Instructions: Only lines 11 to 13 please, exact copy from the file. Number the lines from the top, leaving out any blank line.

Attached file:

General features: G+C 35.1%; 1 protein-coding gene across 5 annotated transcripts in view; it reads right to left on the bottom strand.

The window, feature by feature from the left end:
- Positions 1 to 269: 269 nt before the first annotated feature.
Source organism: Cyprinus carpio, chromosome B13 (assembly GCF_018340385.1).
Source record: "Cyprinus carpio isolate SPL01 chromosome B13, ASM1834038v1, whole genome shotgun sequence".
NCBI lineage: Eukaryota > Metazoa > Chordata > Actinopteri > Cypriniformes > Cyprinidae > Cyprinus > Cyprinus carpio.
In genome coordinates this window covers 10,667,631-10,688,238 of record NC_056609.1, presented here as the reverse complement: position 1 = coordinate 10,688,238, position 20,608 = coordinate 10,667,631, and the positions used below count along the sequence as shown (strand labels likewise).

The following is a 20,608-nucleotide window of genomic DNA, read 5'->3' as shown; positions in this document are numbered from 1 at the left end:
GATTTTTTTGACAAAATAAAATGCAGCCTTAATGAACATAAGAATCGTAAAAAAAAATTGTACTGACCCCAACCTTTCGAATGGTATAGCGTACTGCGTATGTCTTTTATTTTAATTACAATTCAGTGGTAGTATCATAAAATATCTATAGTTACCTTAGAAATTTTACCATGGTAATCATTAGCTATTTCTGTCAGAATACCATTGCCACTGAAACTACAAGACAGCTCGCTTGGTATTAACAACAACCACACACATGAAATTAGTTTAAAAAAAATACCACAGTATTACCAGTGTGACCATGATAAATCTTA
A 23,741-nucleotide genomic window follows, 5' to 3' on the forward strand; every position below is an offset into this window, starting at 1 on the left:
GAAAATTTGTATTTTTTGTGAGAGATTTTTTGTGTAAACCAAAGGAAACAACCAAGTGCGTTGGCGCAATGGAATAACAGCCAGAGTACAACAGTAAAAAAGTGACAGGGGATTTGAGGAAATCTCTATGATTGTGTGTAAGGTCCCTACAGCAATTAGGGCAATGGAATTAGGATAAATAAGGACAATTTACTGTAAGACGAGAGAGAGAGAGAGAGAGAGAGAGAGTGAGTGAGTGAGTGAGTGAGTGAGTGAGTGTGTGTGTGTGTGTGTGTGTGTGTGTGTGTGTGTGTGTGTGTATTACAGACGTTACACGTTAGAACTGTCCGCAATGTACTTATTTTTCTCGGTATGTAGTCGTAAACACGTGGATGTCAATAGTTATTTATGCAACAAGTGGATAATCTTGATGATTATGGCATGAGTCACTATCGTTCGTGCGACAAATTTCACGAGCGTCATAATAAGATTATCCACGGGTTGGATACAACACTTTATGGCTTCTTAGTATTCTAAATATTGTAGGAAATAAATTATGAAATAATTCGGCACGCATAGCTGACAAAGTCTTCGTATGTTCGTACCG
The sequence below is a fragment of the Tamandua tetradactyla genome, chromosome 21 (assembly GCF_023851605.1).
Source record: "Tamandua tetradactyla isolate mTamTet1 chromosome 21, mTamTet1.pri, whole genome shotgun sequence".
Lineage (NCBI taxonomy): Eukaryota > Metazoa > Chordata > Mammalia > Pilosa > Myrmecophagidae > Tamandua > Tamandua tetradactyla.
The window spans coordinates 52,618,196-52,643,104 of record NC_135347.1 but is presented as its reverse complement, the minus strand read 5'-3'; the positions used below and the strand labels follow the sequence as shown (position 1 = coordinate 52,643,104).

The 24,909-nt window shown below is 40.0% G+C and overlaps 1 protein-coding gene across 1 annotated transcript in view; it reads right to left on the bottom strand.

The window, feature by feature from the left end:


GAAAATTTGTATTTTTTGTGAGAGATTTTTTGTGTAAACCAAAGGAAACAACCAAGTGCGTTGGCGCAATGGAATAACAGCCAGAGTACAACAGTAAAAAAGTGACAGGGGATTTGAGGAAATCTCTATGATTGTGTGTAAGGTCCCTACAGCAATTAGGGCAATGGAATTAGGATAAATAAGGACAATTTACTGTAAGACGAGAGAGAGAGAGAGAGAGAGAGAGAGTGAGTGAGTGAGTGAGTGAGTGAGTGAGTGTGTGTGTGTGTGTGTGTGTGTGTGTGTGTGTGTGTGTGTGTATTACAGACGTTACACGTTAGAACTGTCCGCAATGTACTTATTTTTCTCGGTATGTAGTCGTAAACACGTGGATGTCAATAGTTATTTATGCAACAAGTGGATAATCTTGATGATTATGGCATGAGTCACTATCGTTCGTGCGACAAATTTCACGAGCGTCATAATAAGATTATCCACGGGTTGGATACAACACTTTATGGCTTCTTAGTATTCTAAATATTGTAGGAAATAAATTATGAAATAATTCGGCACGCATAGCTGACAAAGTCTTCGTATGTTCGTACCG
The sequence below is a fragment of the Tamandua tetradactyla genome, chromosome 21 (assembly GCF_023851605.1).
Source record: "Tamandua tetradactyla isolate mTamTet1 chromosome 21, mTamTet1.pri, whole genome shotgun sequence".